US grand strategy, alliances and Trump
4 Apr 2016|

Image courtesy of Flickr user Gage Skidmore

Donald Trump’s recent statements about US foreign policy—see the transcript of his exchange with The New York Times—serve to open up a point of electoral differentiation between the candidates. But they also raise a deeper, more fundamental question: are we entering a new era of US grand strategy, one in which America relies less upon its traditional alliances? Given the way Washington has thought about its allies since the early 1990s, it’s a fair question.

US grand strategy was at its clearest in the years between 1941 (post-Pearl Harbour) and the end of the Cold War, though foreshadowed by US support for Britain and France in World War One. Then Americans felt themselves engaged in a contest with authoritarian great powers seeking world domination. Michael Lind, in his classic work The American Way of Strategy, observes that alliances were the key to victory in all three world wars of the twentieth century. Victory wasn’t merely military and technological. Superior economic strength allowed the US and its allies to pursue a strategy of siege warfare against their opponents, starving them into submission.

That period was over by the 1990s. George H.W. Bush spoke of a new world order. Great-power adversaries were thin on the ground. US strategists were exploring the meaning of unipolarity. Robert Jervis wrote that the US no longer needed a grand strategy, and that it was vain even to attempt to define one in an age of secondary threats.

Alliances were still seen as useful—as long as they became something other than what they had been. NATO was told it could go out-of-area or out of business. Even a NATO that agreed to go out-of-area, though, left Washington frustrated and unhappy. Coordinating NATO’s bombing of Belgrade in 1999 was nothing but a chore for US diplomats—it meant trying to keep 19 countries on board for each individual bombing mission.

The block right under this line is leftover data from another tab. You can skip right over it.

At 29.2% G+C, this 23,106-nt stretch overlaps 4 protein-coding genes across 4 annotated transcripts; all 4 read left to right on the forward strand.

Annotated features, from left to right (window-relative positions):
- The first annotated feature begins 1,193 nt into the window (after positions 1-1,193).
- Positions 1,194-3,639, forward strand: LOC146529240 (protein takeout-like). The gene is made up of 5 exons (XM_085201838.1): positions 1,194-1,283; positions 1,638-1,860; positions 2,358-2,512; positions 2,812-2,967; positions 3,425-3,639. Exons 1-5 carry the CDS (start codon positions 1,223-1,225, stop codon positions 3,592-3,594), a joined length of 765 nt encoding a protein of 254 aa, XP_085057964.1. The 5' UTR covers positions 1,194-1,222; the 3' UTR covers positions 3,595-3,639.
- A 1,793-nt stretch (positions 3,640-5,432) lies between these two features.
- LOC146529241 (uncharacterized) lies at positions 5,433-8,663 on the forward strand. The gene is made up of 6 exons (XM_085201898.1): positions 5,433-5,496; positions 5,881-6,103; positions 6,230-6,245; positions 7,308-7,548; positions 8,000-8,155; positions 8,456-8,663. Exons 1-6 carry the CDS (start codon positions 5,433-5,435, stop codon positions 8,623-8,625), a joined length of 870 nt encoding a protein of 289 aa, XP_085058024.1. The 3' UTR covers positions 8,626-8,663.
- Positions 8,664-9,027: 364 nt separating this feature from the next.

After 9/11, the US put its faith in unilateralism and coalitions, not alliances. Neither proved especially successful. But it would be wrong to imagine that their weaknesses made the US think better about its allies. NATO became a political instrument, expanding eastwards, taking on members that added little strength but heaped new responsibilities upon the traditional partners. New members were more like Facebook friends, one critic observed, than genuine security contributors.

Obama achieved a partial restoration of alliances as instruments of US foreign policy, especially in Asia as a consequence of the rebalance. But he was also busy recalibrating that foreign policy. With the US itself stepping back from the use of force, US allies typically followed suit. But allies never had the option of withdrawing from their own regions. Eastern Europeans fretted about a more aggressive Russia. Saudi Arabia worried about the regional power balance in a post-US Middle East. And US allies in Asia grew more concerned about China’s rise and the inexorable progress of North Korea’s nuclear program.

In short, in the 25 years since the end of the Cold War, US enthusiasm for alliances has wavered, bringing into question the degree of US attachment to the winning formula of the twentieth century. Meanwhile—and especially in recent years—the concerns of its allies about regional power shifts have grown. The result has been a set of alliances that now sorely need fresh signals of US commitment, not—as Donald Trump thinks—fresh signals of disengagement.

True, Trump might well be intending to signal to US allies that he expects them to carry more of the load while the US embarks upon a program of domestic recovery. This is, after all, a man who said the Iranian nuclear deal might have been improved by Kerry’s walking away from the table now and then. He bluffs. But if he isn’t bluffing, and if major US allies decide that security has to become more of a national enterprise and less of an international one, some turbulent waters lie ahead.

For Australia, those waters will pose major strategic questions. At the moment Canberra’s trying to manage two distinct strands in its defence diplomacy: accommodating a rebalancing US in the Asia–Pacific while reaching out to a new set of Asian partners. We’ve seen ANZUS shift up a gear as a result of efforts in Washington and Canberra to work together more closely. But a US that pulls back from its alliances is going to create problems in both areas—not only will ANZUS falter but our prospective partners in Asia will also be distracted, trying to redefine their own priorities in a radically different strategic order.